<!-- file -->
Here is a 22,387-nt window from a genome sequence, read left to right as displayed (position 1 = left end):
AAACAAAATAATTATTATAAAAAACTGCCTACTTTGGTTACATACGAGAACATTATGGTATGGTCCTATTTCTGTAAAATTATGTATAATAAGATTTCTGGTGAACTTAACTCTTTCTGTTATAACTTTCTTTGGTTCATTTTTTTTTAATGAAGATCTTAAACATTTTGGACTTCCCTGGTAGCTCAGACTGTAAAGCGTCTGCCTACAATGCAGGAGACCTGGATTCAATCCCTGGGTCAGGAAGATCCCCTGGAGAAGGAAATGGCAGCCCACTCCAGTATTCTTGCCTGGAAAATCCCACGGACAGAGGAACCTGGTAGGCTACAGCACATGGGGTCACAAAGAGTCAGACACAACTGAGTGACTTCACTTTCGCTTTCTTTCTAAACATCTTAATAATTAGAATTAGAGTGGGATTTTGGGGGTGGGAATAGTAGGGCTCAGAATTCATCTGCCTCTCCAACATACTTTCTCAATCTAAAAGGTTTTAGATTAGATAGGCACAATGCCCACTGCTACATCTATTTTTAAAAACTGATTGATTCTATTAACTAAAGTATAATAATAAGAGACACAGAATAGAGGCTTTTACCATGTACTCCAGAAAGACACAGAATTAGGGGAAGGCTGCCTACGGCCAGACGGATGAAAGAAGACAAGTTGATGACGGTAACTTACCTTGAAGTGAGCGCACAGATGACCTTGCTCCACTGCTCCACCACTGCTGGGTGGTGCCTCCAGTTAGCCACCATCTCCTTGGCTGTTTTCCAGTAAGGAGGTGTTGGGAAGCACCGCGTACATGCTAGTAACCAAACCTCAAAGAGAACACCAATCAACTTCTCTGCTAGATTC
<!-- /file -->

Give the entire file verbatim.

Here is a 22,387-nt window from a genome sequence, read left to right as displayed (position 1 = left end):
AAACAAAATAATTATTATAAAAAACTGCCTACTTTGGTTACATACGAGAACATTATGGTATGGTCCTATTTCTGTAAAATTATGTATAATAAGATTTCTGGTGAACTTAACTCTTTCTGTTATAACTTTCTTTGGTTCATTTTTTTTTAATGAAGATCTTAAACATTTTGGACTTCCCTGGTAGCTCAGACTGTAAAGCGTCTGCCTACAATGCAGGAGACCTGGATTCAATCCCTGGGTCAGGAAGATCCCCTGGAGAAGGAAATGGCAGCCCACTCCAGTATTCTTGCCTGGAAAATCCCACGGACAGAGGAACCTGGTAGGCTACAGCACATGGGGTCACAAAGAGTCAGACACAACTGAGTGACTTCACTTTCGCTTTCTTTCTAAACATCTTAATAATTAGAATTAGAGTGGGATTTTGGGGGTGGGAATAGTAGGGCTCAGAATTCATCTGCCTCTCCAACATACTTTCTCAATCTAAAAGGTTTTAGATTAGATAGGCACAATGCCCACTGCTACATCTATTTTTAAAAACTGATTGATTCTATTAACTAAAGTATAATAATAAGAGACACAGAATAGAGGCTTTTACCATGTACTCCAGAAAGACACAGAATTAGGGGAAGGCTGCCTACGGCCAGACGGATGAAAGAAGACAAGTTGATGACGGTAACTTACCTTGAAGTGAGCGCACAGATGACCTTGCTCCACTGCTCCACCACTGCTGGGTGGTGCCTCCAGTTAGCCACCATCTCCTTGGCTGTTTTCCAGTAAGGAGGTGTTGGGAAGCACCGCGTACATGCTAGTAACCAAACCTCAAAGAGAACACCAATCAACTTCTCTGCTAGATTC